I liked the novel. You find out what happened while she was asleep and you feel for the characters. It was a page turner and was quite exciting. It'll sell well with the kids. The characters are interesting and you easily suspend disbelief. ( )
  acargile | May 11, 2014 |
Imagine what would happen if the extinction of bees really happened. What would our world be like? This book really gets you thinking. With its grit and raw descriptive detail you get thrown into and engulfed in a filthy world that makes you feel like you want to take a bath while reading the book. A nonstop adventure with constant twists and turns make the story such a fast absorbent read. One can almost engulf the entire book in one setting. I really enjoyed getting to know Fiona & Bowen. Fiona wakes from a long sleep to find she is in a different world than she remembers. Struggling to understand her surroundings and survive this new world are almost more than she can handle, but with a little help, she finds her way back home, even if home isn’t exactly what it used to be. She is a modern sleeping beauty who happens upon her prince charming in a most epic way. The two main characters, Fiona and Bowen, are empathetic and compassionate despite what has happened to them. They are not hardened to the harsh realities of their new world, but instead never give up in seeking a cure. From the epilogue, I wouldn’t be surprised if there is a sequel coming and looks like there is one…“Cured” by Bethany Wiggins. Great book! ( )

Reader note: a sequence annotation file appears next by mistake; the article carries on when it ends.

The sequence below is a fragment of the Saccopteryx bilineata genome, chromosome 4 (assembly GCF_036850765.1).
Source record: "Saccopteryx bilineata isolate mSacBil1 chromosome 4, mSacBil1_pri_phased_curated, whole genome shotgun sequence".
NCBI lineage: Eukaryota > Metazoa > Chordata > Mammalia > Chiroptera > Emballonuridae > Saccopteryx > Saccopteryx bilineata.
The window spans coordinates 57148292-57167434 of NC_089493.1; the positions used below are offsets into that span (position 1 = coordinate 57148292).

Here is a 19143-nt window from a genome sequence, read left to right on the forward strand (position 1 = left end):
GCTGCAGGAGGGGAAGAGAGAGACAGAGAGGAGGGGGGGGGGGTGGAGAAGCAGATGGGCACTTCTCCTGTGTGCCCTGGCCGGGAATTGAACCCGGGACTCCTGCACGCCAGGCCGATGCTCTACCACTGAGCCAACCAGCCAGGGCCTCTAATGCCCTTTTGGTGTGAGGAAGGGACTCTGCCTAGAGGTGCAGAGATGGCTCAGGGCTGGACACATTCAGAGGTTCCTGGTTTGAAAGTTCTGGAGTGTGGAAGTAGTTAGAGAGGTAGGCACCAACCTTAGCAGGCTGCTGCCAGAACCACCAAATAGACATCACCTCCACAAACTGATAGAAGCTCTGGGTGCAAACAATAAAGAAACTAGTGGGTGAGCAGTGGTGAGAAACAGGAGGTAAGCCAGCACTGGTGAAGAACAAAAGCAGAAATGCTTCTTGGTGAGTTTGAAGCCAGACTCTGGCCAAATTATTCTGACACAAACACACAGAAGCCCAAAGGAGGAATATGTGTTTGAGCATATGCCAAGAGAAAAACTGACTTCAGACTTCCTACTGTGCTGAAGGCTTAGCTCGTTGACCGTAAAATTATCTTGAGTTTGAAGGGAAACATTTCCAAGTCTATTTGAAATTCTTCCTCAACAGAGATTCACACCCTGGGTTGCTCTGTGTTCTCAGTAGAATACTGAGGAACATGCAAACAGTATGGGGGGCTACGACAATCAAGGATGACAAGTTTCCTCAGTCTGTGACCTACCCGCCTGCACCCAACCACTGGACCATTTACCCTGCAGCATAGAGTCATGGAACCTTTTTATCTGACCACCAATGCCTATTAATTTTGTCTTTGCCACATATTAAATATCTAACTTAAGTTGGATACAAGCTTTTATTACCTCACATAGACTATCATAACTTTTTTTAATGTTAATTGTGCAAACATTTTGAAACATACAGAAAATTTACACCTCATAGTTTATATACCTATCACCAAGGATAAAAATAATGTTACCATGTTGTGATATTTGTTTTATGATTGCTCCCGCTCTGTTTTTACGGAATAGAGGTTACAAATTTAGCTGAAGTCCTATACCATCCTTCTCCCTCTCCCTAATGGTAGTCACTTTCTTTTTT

megemeg | Feb 26, 2014 |